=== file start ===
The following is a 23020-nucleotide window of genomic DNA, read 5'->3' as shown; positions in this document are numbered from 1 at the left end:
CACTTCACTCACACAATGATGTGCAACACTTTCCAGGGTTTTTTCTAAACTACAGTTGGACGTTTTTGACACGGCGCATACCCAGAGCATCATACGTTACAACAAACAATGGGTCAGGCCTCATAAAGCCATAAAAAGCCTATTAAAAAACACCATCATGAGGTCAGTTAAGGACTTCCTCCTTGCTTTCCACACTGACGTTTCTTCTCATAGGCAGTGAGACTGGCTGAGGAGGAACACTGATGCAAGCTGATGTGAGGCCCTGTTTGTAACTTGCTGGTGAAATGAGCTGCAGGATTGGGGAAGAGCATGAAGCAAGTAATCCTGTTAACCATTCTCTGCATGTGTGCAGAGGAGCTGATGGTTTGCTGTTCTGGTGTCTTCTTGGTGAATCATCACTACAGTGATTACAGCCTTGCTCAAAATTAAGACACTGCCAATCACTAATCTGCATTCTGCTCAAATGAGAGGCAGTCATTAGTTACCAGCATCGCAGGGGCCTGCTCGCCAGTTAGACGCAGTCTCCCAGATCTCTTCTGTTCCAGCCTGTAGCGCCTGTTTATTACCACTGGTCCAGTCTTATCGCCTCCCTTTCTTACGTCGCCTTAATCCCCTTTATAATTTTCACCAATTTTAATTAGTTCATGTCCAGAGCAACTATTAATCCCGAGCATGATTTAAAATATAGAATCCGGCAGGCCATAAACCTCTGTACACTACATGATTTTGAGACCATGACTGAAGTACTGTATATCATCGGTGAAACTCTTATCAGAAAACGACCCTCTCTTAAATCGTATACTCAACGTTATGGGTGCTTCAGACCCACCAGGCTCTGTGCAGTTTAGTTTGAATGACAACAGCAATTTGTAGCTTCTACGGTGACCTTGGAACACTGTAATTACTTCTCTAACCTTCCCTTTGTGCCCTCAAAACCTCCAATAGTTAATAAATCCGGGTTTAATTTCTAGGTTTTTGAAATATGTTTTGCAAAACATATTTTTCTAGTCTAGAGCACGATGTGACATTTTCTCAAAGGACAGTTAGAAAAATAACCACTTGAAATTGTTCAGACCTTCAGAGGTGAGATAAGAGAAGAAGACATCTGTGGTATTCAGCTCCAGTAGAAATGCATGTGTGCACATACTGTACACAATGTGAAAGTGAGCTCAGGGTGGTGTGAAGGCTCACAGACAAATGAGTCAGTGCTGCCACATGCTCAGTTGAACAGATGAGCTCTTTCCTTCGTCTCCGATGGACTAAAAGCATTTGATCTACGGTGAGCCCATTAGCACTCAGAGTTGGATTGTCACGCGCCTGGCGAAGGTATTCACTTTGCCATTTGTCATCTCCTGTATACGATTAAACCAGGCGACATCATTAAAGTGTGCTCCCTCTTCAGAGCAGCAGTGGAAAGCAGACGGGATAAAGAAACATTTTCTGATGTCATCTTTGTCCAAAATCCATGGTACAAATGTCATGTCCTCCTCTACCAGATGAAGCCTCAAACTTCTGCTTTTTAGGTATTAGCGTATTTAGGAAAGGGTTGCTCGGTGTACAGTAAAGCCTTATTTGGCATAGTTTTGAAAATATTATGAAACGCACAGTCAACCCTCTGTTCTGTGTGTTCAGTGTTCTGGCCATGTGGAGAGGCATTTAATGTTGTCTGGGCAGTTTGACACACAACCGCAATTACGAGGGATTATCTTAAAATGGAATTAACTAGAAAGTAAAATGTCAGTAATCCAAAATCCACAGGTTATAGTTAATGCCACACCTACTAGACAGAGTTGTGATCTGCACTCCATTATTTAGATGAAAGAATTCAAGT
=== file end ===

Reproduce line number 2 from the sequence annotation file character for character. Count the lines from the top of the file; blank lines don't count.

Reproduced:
CACTTCACTCACACAATGATGTGCAACACTTTCCAGGGTTTTTTCTAAACTACAGTTGGACGTTTTTGACACGGCGCATACCCAGAGCATCATACGTTACAACAAACAATGGGTCAGGCCTCATAAAGCCATAAAAAGCCTATTAAAAAACACCATCATGAGGTCAGTTAAGGACTTCCTCCTTGCTTTCCACACTGACGTTTCTTCTCATAGGCAGTGAGACTGGCTGAGGAGGAACACTGATGCAAGCTGATGTGAGGCCCTGTTTGTAACTTGCTGGTGAAATGAGCTGCAGGATTGGGGAAGAGCATGAAGCAAGTAATCCTGTTAACCATTCTCTGCATGTGTGCAGAGGAGCTGATGGTTTGCTGTTCTGGTGTCTTCTTGGTGAATCATCACTACAGTGATTACAGCCTTGCTCAAAATTAAGACACTGCCAATCACTAATCTGCATTCTGCTCAAATGAGAGGCAGTCATTAGTTACCAGCATCGCAGGGGCCTGCTCGCCAGTTAGACGCAGTCTCCCAGATCTCTTCTGTTCCAGCCTGTAGCGCCTGTTTATTACCACTGGTCCAGTCTTATCGCCTCCCTTTCTTACGTCGCCTTAATCCCCTTTATAATTTTCACCAATTTTAATTAGTTCATGTCCAGAGCAACTATTAATCCCGAGCATGATTTAAAATATAGAATCCGGCAGGCCATAAACCTCTGTACACTACATGATTTTGAGACCATGACTGAAGTACTGTATATCATCGGTGAAACTCTTATCAGAAAACGACCCTCTCTTAAATCGTATACTCAACGTTATGGGTGCTTCAGACCCACCAGGCTCTGTGCAGTTTAGTTTGAATGACAACAGCAATTTGTAGCTTCTACGGTGACCTTGGAACACTGTAATTACTTCTCTAACCTTCCCTTTGTGCCCTCAAAACCTCCAATAGTTAATAAATCCGGGTTTAATTTCTAGGTTTTTGAAATATGTTTTGCAAAACATATTTTTCTAGTCTAGAGCACGATGTGACATTTTCTCAAAGGACAGTTAGAAAAATAACCACTTGAAATTGTTCAGACCTTCAGAGGTGAGATAAGAGAAGAAGACATCTGTGGTATTCAGCTCCAGTAGAAATGCATGTGTGCACATACTGTACACAATGTGAAAGTGAGCTCAGGGTGGTGTGAAGGCTCACAGACAAATGAGTCAGTGCTGCCACATGCTCAGTTGAACAGATGAGCTCTTTCCTTCGTCTCCGATGGACTAAAAGCATTTGATCTACGGTGAGCCCATTAGCACTCAGAGTTGGATTGTCACGCGCCTGGCGAAGGTATTCACTTTGCCATTTGTCATCTCCTGTATACGATTAAACCAGGCGACATCATTAAAGTGTGCTCCCTCTTCAGAGCAGCAGTGGAAAGCAGACGGGATAAAGAAACATTTTCTGATGTCATCTTTGTCCAAAATCCATGGTACAAATGTCATGTCCTCCTCTACCAGATGAAGCCTCAAACTTCTGCTTTTTAGGTATTAGCGTATTTAGGAAAGGGTTGCTCGGTGTACAGTAAAGCCTTATTTGGCATAGTTTTGAAAATATTATGAAACGCACAGTCAACCCTCTGTTCTGTGTGTTCAGTGTTCTGGCCATGTGGAGAGGCATTTAATGTTGTCTGGGCAGTTTGACACACAACCGCAATTACGAGGGATTATCTTAAAATGGAATTAACTAGAAAGTAAAATGTCAGTAATCCAAAATCCACAGGTTATAGTTAATGCCACACCTACTAGACAGAGTTGTGATCTGCACTCCATTATTTAGATGAAAGAATTCAAGT